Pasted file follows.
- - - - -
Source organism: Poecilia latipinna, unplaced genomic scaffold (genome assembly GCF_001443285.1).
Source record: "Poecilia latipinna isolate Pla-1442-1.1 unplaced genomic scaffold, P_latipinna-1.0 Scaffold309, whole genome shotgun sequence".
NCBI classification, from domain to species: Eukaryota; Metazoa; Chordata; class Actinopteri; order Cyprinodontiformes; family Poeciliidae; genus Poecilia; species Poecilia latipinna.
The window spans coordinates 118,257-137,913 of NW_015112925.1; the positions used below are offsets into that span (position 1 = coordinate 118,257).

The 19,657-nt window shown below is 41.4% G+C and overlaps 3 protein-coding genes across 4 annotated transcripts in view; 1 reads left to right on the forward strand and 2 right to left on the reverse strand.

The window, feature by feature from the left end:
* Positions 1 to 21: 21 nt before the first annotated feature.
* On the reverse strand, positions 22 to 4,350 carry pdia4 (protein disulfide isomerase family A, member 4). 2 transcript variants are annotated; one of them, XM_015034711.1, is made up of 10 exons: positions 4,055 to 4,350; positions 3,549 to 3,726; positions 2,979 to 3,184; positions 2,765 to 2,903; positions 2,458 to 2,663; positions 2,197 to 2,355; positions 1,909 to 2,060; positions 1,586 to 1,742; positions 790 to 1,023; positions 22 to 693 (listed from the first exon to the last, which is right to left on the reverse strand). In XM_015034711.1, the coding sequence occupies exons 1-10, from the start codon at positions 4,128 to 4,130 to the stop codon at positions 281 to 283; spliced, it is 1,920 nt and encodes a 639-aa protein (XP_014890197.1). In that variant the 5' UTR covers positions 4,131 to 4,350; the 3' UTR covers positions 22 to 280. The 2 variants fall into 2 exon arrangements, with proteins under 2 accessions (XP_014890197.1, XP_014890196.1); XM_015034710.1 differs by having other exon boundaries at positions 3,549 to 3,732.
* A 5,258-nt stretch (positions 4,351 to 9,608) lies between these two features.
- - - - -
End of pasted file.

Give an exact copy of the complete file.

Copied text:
Source organism: Poecilia latipinna, unplaced genomic scaffold (genome assembly GCF_001443285.1).
Source record: "Poecilia latipinna isolate Pla-1442-1.1 unplaced genomic scaffold, P_latipinna-1.0 Scaffold309, whole genome shotgun sequence".
NCBI classification, from domain to species: Eukaryota; Metazoa; Chordata; class Actinopteri; order Cyprinodontiformes; family Poeciliidae; genus Poecilia; species Poecilia latipinna.
The window spans coordinates 118,257-137,913 of NW_015112925.1; the positions used below are offsets into that span (position 1 = coordinate 118,257).

The 19,657-nt window shown below is 41.4% G+C and overlaps 3 protein-coding genes across 4 annotated transcripts in view; 1 reads left to right on the forward strand and 2 right to left on the reverse strand.

The window, feature by feature from the left end:
* Positions 1 to 21: 21 nt before the first annotated feature.
* On the reverse strand, positions 22 to 4,350 carry pdia4 (protein disulfide isomerase family A, member 4). 2 transcript variants are annotated; one of them, XM_015034711.1, is made up of 10 exons: positions 4,055 to 4,350; positions 3,549 to 3,726; positions 2,979 to 3,184; positions 2,765 to 2,903; positions 2,458 to 2,663; positions 2,197 to 2,355; positions 1,909 to 2,060; positions 1,586 to 1,742; positions 790 to 1,023; positions 22 to 693 (listed from the first exon to the last, which is right to left on the reverse strand). In XM_015034711.1, the coding sequence occupies exons 1-10, from the start codon at positions 4,128 to 4,130 to the stop codon at positions 281 to 283; spliced, it is 1,920 nt and encodes a 639-aa protein (XP_014890197.1). In that variant the 5' UTR covers positions 4,131 to 4,350; the 3' UTR covers positions 22 to 280. The 2 variants fall into 2 exon arrangements, with proteins under 2 accessions (XP_014890197.1, XP_014890196.1); XM_015034710.1 differs by having other exon boundaries at positions 3,549 to 3,732.
* A 5,258-nt stretch (positions 4,351 to 9,608) lies between these two features.